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Topic: Dual Rear Tire Valve Stems?

Posted By: TwoPines on 11/18/15 08:23am

Looking for suggestions about options for adding air valve stem adapters on dual rear wheels? Bought a Jayco E-350 Class C with 225/75 16" tires a few months back and while winterizing noticed that the valve stems on the dual rear wheels are located between the two tires. So, unless I dismount the outer tire, I can't check tire pressure on either tire, nor can I add air if needed. Are there types of adapters preferred or are there replacement stems or what options are there? I would rather have an idea about what I need before going to the tire shop for a fix.

Thanks in advance.


Posted By: IAMICHABOD on 11/18/15 08:48am

What is needed is a extended valve stem that will let you quickly check your tire pressure. They add no extra weight like the Extenders would and balancing is no problem.
The best on the market,that are the original,are Tire Man any others are Knock offs.

Chuck is the original designer of these an he has been around for years. If you have any questions just give him a call, he is always happy to help.

The kit looks like This it is for all 6 wheels,they also come with flow-thru valve caps so you don't even need to take then off to check the pressure.

Here is a list of all the products he sells.


2006 TIOGA 26Q CHEVY 6.0 WORKHORSE VORTEC
Former El Monte RV Rental

Buying A Rental Class C



Posted By: MobileBasset on 11/18/15 08:50am

If you go to a commercial trucking tire center they can make you custom brass valve extenders for a reasonable price. Or you can go to one of the online sources and get the same thing for an exhorbitant price.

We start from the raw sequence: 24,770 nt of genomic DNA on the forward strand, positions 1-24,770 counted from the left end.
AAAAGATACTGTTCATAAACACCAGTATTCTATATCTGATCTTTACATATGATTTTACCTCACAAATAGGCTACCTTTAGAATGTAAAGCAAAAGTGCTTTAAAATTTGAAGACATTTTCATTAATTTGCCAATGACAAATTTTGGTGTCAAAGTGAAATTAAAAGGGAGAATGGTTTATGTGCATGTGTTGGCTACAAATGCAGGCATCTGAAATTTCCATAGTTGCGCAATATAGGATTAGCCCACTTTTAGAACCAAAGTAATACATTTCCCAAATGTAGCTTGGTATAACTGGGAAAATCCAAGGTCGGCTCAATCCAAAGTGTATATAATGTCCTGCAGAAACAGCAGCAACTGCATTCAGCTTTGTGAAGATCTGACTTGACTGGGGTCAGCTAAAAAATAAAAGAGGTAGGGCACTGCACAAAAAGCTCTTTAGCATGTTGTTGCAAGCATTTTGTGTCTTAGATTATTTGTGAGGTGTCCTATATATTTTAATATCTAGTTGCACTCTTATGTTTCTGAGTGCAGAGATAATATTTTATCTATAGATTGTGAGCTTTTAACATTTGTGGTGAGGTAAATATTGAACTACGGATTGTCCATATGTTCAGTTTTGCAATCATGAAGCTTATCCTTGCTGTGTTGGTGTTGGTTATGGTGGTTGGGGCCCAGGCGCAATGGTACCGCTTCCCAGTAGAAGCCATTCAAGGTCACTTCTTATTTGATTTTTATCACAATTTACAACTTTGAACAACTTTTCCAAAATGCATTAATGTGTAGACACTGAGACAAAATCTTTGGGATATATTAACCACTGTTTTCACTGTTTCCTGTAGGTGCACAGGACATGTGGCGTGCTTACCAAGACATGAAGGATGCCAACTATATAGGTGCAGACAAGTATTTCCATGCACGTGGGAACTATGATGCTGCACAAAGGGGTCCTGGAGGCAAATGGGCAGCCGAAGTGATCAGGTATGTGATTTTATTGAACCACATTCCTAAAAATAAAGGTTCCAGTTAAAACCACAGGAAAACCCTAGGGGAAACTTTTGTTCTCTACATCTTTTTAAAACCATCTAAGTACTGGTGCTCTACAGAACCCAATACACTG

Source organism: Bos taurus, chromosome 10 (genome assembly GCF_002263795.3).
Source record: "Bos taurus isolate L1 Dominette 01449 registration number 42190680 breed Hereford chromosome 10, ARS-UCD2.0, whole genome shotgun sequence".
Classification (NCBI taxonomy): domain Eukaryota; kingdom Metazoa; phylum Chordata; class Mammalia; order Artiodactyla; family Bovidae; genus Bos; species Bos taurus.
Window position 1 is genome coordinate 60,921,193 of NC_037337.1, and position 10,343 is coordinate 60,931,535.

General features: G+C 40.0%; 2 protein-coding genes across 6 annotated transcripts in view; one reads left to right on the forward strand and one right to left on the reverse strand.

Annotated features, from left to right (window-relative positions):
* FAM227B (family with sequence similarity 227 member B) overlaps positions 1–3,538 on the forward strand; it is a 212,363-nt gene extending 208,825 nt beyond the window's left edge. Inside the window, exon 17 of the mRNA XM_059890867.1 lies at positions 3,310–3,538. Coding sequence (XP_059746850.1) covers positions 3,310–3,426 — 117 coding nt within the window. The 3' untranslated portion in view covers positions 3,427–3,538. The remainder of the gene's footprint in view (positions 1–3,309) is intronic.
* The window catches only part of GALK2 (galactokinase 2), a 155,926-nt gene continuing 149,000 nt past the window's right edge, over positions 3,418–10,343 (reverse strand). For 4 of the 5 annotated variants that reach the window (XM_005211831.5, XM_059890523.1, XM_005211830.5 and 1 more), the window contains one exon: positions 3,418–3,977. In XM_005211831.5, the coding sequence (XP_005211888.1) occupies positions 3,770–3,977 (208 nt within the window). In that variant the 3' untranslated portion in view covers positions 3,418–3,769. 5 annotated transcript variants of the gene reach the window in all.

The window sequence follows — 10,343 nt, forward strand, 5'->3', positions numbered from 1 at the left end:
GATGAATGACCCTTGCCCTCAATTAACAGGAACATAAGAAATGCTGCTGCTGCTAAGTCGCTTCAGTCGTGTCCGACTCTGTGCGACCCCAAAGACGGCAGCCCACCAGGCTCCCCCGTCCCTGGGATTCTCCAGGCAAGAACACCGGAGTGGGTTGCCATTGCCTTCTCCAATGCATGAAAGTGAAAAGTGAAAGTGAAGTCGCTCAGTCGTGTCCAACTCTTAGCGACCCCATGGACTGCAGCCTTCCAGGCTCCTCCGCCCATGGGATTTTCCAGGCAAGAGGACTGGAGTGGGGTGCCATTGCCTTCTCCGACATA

MobileBasset
2014 Itasca Spirit 25B on Chevy Express 3500 chassis
Daisy and Hank the Basset Hounds



Posted By: DouglasC on 11/18/15 08:51am

The pressure of the outside tire can be checked with a proper gauge where you can reach in and then pull back on the gauge to get a reading - - but the inside dual will need an extender. I have always used extenders and have had them installed by a tire store or by my mechanic. They can be problematic and will wear and leak over time. I just had mine replaced after about 5 years in service due to leaking.


Doug
2006 Jayco Greyhawk Model 27DS
Towing 2019 Ford Fusion Energi with Brake Buddy



Posted By: Bordercollie on 11/18/15 09:20am

Having solid metal custom formed valve stems also installed on front wheels is best for easy tire pressure checking and filling with beauty discs installed, no need for special chuck or gymnastics trying to make gas station tire chuck seal properly and not let your air out. Cheap screw on valve extenders are not reliable and can cause tires to lose pressure and fail with RV underside damage or possible loss of control. This subject should be a "sticky" on this forum.


Posted By: DrewE on 11/18/15 09:28am

You do need a dually tire gauge and likewise a dually inflation chuck. These have a sort of angled head on the end, with one port back at an angle (to get to the outer tire) and one forward on the end (for the inner tire). I find the style with the end port straight with the stem, rather than angled, is much more convenient.

With one of these and short valve extenders (1" or so) you should be able to check and air up the tires with only moderate hassle. The fancy extenders are nice, but you can get simple short airless ones that generally work fine too. Make sure your valve stems have a metal shank (as is usual for duallys) or are all metal; rubber valve stems with extenders tend not to last very well.

Dually tires can be rather a pain, truth be told. Ford's love for wheels with lots of tiny access holes doesn't help matters any.






Posted By: kalynzoo on 11/18/15 10:12am